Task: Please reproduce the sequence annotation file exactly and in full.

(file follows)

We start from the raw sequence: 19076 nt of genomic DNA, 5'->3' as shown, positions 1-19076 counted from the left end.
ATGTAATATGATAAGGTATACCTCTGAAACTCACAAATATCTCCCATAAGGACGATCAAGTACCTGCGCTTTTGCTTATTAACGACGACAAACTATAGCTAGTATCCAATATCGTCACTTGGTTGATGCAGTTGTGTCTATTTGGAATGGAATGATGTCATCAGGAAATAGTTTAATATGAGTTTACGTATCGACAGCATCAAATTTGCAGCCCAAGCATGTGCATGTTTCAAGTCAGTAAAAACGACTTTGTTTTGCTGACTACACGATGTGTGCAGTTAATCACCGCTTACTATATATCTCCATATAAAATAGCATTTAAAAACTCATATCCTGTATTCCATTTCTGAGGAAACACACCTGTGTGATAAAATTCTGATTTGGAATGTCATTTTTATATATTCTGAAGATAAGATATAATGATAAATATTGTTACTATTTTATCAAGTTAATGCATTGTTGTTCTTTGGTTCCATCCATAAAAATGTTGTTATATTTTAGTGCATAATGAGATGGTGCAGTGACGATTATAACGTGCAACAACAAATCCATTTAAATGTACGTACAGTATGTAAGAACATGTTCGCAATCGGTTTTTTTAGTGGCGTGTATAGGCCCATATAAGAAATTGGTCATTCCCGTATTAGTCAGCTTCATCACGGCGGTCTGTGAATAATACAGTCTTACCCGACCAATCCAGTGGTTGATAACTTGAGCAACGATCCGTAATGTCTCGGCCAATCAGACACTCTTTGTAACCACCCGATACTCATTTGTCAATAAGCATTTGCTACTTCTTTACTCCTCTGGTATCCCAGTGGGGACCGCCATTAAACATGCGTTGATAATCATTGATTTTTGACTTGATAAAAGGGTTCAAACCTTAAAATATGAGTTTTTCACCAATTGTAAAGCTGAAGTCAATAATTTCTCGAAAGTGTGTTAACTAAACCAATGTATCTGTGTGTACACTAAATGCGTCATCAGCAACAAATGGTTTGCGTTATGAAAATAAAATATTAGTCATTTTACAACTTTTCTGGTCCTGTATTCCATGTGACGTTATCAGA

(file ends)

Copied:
We start from the raw sequence: 19076 nt of genomic DNA, 5'->3' as shown, positions 1-19076 counted from the left end.
ATGTAATATGATAAGGTATACCTCTGAAACTCACAAATATCTCCCATAAGGACGATCAAGTACCTGCGCTTTTGCTTATTAACGACGACAAACTATAGCTAGTATCCAATATCGTCACTTGGTTGATGCAGTTGTGTCTATTTGGAATGGAATGATGTCATCAGGAAATAGTTTAATATGAGTTTACGTATCGACAGCATCAAATTTGCAGCCCAAGCATGTGCATGTTTCAAGTCAGTAAAAACGACTTTGTTTTGCTGACTACACGATGTGTGCAGTTAATCACCGCTTACTATATATCTCCATATAAAATAGCATTTAAAAACTCATATCCTGTATTCCATTTCTGAGGAAACACACCTGTGTGATAAAATTCTGATTTGGAATGTCATTTTTATATATTCTGAAGATAAGATATAATGATAAATATTGTTACTATTTTATCAAGTTAATGCATTGTTGTTCTTTGGTTCCATCCATAAAAATGTTGTTATATTTTAGTGCATAATGAGATGGTGCAGTGACGATTATAACGTGCAACAACAAATCCATTTAAATGTACGTACAGTATGTAAGAACATGTTCGCAATCGGTTTTTTTAGTGGCGTGTATAGGCCCATATAAGAAATTGGTCATTCCCGTATTAGTCAGCTTCATCACGGCGGTCTGTGAATAATACAGTCTTACCCGACCAATCCAGTGGTTGATAACTTGAGCAACGATCCGTAATGTCTCGGCCAATCAGACACTCTTTGTAACCACCCGATACTCATTTGTCAATAAGCATTTGCTACTTCTTTACTCCTCTGGTATCCCAGTGGGGACCGCCATTAAACATGCGTTGATAATCATTGATTTTTGACTTGATAAAAGGGTTCAAACCTTAAAATATGAGTTTTTCACCAATTGTAAAGCTGAAGTCAATAATTTCTCGAAAGTGTGTTAACTAAACCAATGTATCTGTGTGTACACTAAATGCGTCATCAGCAACAAATGGTTTGCGTTATGAAAATAAAATATTAGTCATTTTACAACTTTTCTGGTCCTGTATTCCATGTGACGTTATCAGA